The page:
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Examples of Bad Websites

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Submit your own bad websites.

There are countless examples of embarrassing website designs and development out there. These are the latest examples we have discovered. For each site below we provide a brief analysis to assist you in avoiding the same pitfalls.

After looking at the websites and critiques below, please visit our free advice area.

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Example of a bad website: Unilube

Deciding which submitted sites are true boogersites is a tough job.  We get many that are simply ugly.  We get submissions for small one-person businesses, and that's just not fair.  Primarily, we get a lot that are basically just outdated.  This is one such website. One cardinal rule has been broken here, though.  Contact information should be on each page.

While the website functions as what we presume it's meant to - displaying products, viewing the catalog, finding a distributor - the renderings, drawings and photos are all so low-res it becomes difficult to tell what we're looking at.  That is a big no-no.  If your website is meant to promote a product - your site visitors had better be able to SEE what you're offering.

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P Sardo Interiors

Example of a bad website: P Sardo Interiors

This website claims that "Beautiful Things Happen".  Well, we're still waiting...unless they meant in the STORE.  There is nothing 'beautiful' about this website - at all.

Maybe it's a game?  Count how many different font styles there are.  No one here can remember when that was trendy - but we all agree it was never a good idea.  The site visitor counter, which really dates a website, jumped from 5188 to 5193 while we were reviewing the site.  At an average since 2001 of only 1.42 visitors per day, that's a huge increase in traffic.

You can click on a magazine cover for Home Theater Interiors, to see the Nov/Dec 2001 issue's cover in better detail. You can watch some words scroll across the screen, a few product categories that can't be clicked on, until you get to Upholstery and Drapery repeated 19 times.  Yes, we counted.  There is also a blue and white scrolling invitation to "Let us design the look you have been looking for!"  We can only hope this company's interior design skills are far superior to their website design capabilities.

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Example of a bad website: 85main

The person who submitted this site described it as having: "mystery navigation, skewed photography, roll-overs-to-negative, general badness".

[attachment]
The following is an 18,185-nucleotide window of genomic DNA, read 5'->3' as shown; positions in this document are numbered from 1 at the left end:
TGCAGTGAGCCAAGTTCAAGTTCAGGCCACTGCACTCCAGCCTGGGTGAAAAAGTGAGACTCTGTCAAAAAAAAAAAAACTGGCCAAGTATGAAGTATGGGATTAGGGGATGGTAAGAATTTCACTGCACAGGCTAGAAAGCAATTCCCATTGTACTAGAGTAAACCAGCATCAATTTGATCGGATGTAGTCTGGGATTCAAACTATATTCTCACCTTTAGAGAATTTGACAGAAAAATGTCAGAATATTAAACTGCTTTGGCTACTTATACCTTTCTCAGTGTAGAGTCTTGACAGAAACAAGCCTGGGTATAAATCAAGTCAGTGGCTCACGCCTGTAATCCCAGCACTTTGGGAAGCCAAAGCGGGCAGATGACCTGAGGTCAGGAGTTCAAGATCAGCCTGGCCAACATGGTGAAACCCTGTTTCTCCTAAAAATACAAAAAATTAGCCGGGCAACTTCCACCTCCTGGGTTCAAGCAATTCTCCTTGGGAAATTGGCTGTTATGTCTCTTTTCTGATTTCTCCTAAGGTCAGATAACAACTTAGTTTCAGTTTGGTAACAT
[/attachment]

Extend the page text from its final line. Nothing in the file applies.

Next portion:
"General Badness", which sounds like an awesome character in a not-yet-written movie, does indeed describe this site. This restaurant is presumed to be a great place to eat if you believe the rave reviews (from 2005!) on the site - if you can find them, that is. By the way, these reviews, as well as any site content in pdf form, should open in a new window. Needing to click the browser's back button to return to your website is no way to treat a visitor.

You might have the greatest product, service, or restaurant EVER - but if you are still depending on word-of-mouth or Facebook to attract new customers (instead of a great and well-made website), you aren't taking advantage of the most cost-effective advertising available today.

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Example of a bad website: iNTUiTiV CoNCePTs

Along with the wAcKY name, we have a WaCKy weBsItE.  (see how annoying that is?)  First of all, if you are going to claim "Website Design" as something you offer...perhaps you should actually have made one for yourself that shows talent in that area.   Fail #1.

Secondly, if a company is "vastly experienced in all avenues of graphc design", you many want to get someone even slightly experienced at proofreading copy.  Psst...don't forget the "magzine advertisement lay-outs".  Fail #2

Thirdly, to show off examples of work, websites often offer a Portfolio area, as this site does.  A helpful tip - free of charge - is to actually have something to show.  Clicking on any of the categories including the intriguing MiSCALLENOUs should actually produce some examples to look at.  You guessed it - Fail #3.

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Example of a bad website: FloGo

When this boogersite was submitted, we thought it sounded like a drainage company.  Not so!  This website is for an electronic system that replaces the good ol' "Next, please!" human interface.

To illustrate this, there is animation on the landing page of identical lime green figures that move in supposed efficiency to the head of the line, and then get served.  Watch more closely. When the greenie at the head of the line moves forward toward an illuminated light, the rest of the greenies in line disappear.  Now, we don't know about you - but what we'd like to see is a system that makes everyone in FRONT of us in line disappear.

What can we say about the design?  It's old.  The subpages don't retain the nav, the colors/style is not consistent, and there is no way to order the product online. 

If this company is still in business, it seems to be time to invest in a new website and some new product photos.


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